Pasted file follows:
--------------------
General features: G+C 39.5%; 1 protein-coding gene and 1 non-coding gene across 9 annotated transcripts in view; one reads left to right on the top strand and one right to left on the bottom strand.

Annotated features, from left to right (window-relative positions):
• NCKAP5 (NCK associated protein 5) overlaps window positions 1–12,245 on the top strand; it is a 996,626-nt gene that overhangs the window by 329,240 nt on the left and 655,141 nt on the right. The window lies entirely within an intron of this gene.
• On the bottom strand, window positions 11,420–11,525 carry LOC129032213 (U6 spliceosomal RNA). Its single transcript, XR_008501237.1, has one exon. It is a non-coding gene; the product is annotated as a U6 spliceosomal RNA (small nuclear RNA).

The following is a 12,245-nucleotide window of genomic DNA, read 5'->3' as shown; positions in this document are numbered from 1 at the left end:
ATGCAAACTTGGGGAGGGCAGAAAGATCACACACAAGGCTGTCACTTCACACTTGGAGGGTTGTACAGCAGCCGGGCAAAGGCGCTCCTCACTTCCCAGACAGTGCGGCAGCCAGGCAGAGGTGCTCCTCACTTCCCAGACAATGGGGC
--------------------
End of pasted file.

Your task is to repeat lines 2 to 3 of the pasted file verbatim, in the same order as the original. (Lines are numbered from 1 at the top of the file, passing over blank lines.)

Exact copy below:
Annotated features, from left to right (window-relative positions):
• NCKAP5 (NCK associated protein 5) overlaps window positions 1–12,245 on the top strand; it is a 996,626-nt gene that overhangs the window by 329,240 nt on the left and 655,141 nt on the right. The window lies entirely within an intron of this gene.